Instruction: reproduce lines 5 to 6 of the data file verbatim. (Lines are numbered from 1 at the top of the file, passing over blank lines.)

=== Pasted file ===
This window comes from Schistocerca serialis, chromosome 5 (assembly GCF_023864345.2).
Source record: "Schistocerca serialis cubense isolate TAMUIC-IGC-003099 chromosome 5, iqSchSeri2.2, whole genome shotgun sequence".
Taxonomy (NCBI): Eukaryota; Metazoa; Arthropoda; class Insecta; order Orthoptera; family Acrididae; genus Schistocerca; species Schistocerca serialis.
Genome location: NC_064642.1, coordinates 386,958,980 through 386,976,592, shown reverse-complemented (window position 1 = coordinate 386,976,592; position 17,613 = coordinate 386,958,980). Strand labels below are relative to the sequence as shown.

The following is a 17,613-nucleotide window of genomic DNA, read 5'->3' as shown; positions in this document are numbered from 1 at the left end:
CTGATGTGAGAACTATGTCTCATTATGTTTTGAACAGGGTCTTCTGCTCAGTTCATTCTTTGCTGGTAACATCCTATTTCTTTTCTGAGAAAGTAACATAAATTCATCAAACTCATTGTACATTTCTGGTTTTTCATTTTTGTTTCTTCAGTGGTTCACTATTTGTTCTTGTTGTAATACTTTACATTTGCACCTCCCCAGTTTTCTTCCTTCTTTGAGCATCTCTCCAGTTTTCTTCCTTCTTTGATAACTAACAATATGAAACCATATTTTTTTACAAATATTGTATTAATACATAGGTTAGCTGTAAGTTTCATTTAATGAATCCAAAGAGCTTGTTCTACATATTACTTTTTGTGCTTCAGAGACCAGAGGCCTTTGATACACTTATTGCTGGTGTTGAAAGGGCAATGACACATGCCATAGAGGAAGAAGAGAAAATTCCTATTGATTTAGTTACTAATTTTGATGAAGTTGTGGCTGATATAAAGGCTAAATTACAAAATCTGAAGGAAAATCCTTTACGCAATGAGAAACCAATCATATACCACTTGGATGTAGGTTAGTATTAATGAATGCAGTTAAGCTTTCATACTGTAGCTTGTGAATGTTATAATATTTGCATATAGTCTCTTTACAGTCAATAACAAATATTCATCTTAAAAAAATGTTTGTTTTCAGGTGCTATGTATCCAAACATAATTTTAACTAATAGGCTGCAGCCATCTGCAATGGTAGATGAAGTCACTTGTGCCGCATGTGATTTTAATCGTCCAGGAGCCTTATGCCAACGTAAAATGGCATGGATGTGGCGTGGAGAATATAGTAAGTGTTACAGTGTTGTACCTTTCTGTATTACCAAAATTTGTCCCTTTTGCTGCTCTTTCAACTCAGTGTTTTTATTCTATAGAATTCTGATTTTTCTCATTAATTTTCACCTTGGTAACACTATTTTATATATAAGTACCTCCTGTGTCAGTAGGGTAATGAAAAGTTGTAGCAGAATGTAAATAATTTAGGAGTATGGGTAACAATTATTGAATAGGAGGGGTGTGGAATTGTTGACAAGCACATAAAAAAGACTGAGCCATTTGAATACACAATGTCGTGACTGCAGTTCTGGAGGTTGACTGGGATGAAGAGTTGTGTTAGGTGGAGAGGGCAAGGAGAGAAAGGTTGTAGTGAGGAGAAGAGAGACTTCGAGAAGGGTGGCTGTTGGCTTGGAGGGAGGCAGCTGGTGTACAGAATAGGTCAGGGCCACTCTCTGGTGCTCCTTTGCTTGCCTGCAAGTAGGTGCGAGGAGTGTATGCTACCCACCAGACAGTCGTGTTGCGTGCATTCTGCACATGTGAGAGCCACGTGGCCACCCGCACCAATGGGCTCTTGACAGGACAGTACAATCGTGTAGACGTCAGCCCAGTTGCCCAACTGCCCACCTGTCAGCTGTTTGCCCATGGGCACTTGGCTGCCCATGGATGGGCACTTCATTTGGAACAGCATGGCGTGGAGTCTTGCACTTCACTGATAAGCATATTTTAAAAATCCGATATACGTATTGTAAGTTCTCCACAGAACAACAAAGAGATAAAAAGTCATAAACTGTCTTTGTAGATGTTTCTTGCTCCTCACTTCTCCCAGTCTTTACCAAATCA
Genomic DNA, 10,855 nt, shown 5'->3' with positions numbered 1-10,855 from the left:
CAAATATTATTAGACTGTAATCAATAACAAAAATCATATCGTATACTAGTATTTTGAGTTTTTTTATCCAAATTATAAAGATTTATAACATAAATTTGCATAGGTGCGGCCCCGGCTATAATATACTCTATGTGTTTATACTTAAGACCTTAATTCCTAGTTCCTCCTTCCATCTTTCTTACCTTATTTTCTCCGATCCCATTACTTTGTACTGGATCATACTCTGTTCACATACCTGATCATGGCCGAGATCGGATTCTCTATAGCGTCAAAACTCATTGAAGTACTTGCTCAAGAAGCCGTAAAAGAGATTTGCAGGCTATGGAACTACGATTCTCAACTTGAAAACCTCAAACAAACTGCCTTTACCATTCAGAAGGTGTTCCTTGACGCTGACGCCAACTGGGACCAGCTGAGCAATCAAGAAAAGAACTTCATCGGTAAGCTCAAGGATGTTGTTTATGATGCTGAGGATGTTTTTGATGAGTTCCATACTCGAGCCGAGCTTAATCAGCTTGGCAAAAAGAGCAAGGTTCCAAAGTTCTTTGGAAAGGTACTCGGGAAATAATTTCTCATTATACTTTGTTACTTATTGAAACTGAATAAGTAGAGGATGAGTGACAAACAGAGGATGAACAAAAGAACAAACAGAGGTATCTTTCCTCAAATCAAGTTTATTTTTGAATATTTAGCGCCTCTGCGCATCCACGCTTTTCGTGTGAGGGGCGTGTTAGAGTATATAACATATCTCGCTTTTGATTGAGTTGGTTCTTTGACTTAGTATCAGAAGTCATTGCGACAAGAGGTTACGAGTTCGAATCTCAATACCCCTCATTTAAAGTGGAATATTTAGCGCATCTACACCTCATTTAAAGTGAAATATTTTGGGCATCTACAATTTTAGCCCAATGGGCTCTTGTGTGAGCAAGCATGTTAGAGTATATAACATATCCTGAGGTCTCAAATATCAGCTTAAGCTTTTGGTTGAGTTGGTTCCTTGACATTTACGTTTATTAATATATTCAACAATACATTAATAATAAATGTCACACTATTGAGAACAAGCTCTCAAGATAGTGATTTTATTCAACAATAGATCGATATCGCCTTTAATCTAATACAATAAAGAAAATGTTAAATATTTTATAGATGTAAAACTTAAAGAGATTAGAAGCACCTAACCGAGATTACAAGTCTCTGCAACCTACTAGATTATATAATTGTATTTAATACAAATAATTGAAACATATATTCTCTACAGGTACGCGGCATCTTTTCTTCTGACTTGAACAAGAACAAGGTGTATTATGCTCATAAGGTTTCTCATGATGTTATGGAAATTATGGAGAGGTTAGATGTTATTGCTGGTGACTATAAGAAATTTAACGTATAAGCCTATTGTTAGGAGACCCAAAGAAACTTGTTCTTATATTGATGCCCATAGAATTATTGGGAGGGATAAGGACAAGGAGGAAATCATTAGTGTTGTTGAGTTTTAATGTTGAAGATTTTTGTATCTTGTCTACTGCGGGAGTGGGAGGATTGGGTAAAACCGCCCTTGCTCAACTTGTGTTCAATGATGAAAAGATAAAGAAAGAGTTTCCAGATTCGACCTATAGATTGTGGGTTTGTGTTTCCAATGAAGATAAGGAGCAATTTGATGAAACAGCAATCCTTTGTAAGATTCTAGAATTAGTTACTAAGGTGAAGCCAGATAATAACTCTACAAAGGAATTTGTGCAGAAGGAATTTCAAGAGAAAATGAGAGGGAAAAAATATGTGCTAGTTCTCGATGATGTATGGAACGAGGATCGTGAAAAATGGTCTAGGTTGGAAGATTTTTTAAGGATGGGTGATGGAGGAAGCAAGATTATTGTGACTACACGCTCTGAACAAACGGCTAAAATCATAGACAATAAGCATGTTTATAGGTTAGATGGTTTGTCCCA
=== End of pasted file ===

The following is a 17,613-nucleotide window of genomic DNA, read 5'->3' as shown; positions in this document are numbered from 1 at the left end:
CTGATGTGAGAACTATGTCTCATTATGTTTTGAACAGGGTCTTCTGCTCAGTTCATTCTTTGCTGGTAACATCCTATTTCTTTTCTGAGAAAGTAACATAAATTCATCAAACTCATTGTACATTTCTGGTTTTTCATTTTTGTTTCTTCAGTGGTTCACTATTTGTTCTTGTTGTAATACTTTACATTTGCACCTCCCCAGTTTTCTTCCTTCTTTGAGCATCTCTCCAGTTTTCTTCCTTCTTTGATAACTAACAATATGAAACCATATTTTTTTACAAATATTGTATTAATACATAGGTTAGCTGTAAGTTTCATTTAATGAATCCAAAGAGCTTGTTCTACATATTACTTTTTGTGCTTCAGAGACCAGAGGCCTTTGATACACTTATTGCTGGTGTTGAAAGGGCAATGACACATGCCATAGAGGAAGAAGAGAAAATTCCTATTGATTTAGTTACTAATTTTGATGAAGTTGTGGCTGATATAAAGGCTAAATTACAAAATCTGAAGGAAAATCCTTTACGCAATGAGAAACCAATCATATACCACTTGGATGTAGGTTAGTATTAATGAATGCAGTTAAGCTTTCATACTGTAGCTTGTGAATGTTATAATATTTGCATATAGTCTCTTTACAGTCAATAACAAATATTCATCTTAAAAAAATGTTTGTTTTCAGGTGCTATGTATCCAAACATAATTTTAACTAATAGGCTGCAGCCATCTGCAATGGTAGATGAAGTCACTTGTGCCGCATGTGATTTTAATCGTCCAGGAGCCTTATGCCAACGTAAAATGGCATGGATGTGGCGTGGAGAATATAGTAAGTGTTACAGTGTTGTACCTTTCTGTATTACCAAAATTTGTCCCTTTTGCTGCTCTTTCAACTCAGTGTTTTTATTCTATAGAATTCTGATTTTTCTCATTAATTTTCACCTTGGTAACACTATTTTATATATAAGTACCTCCTGTGTCAGTAGGGTAATGAAAAGTTGTAGCAGAATGTAAATAATTTAGGAGTATGGGTAACAATTATTGAATAGGAGGGGTGTGGAATTGTTGACAAGCACATAAAAAAGACTGAGCCATTTGAATACACAATGTCGTGACTGCAGTTCTGGAGGTTGACTGGGATGAAGAGTTGTGTTAGGTGGAGAGGGCAAGGAGAGAAAGGTTGTAGTGAGGAGAAGAGAGACTTCGAGAAGGGTGGCTGTTGGCTTGGAGGGAGGCAGCTGGTGTACAGAATAGGTCAGGGCCACTCTCTGGTGCTCCTTTGCTTGCCTGCAAGTAGGTGCGAGGAGTGTATGCTACCCACCAGACAGTCGTGTTGCGTGCATTCTGCACATGTGAGAGCCACGTGGCCACCCGCACCAATGGGCTCTTGACAGGACAGTACAATCGTGTAGACGTCAGCCCAGTTGCCCAACTGCCCACCTGTCAGCTGTTTGCCCATGGGCACTTGGCTGCCCATGGATGGGCACTTCATTTGGAACAGCATGGCGTGGAGTCTTGCACTTCACTGATAAGCATATTTTAAAAATCCGATATACGTATTGTAAGTTCTCCACAGAACAACAAAGAGATAAAAAGTCATAAACTGTCTTTGTAGATGTTTCTTGCTCCTCACTTCTCCCAGTCTTTACCAAATCA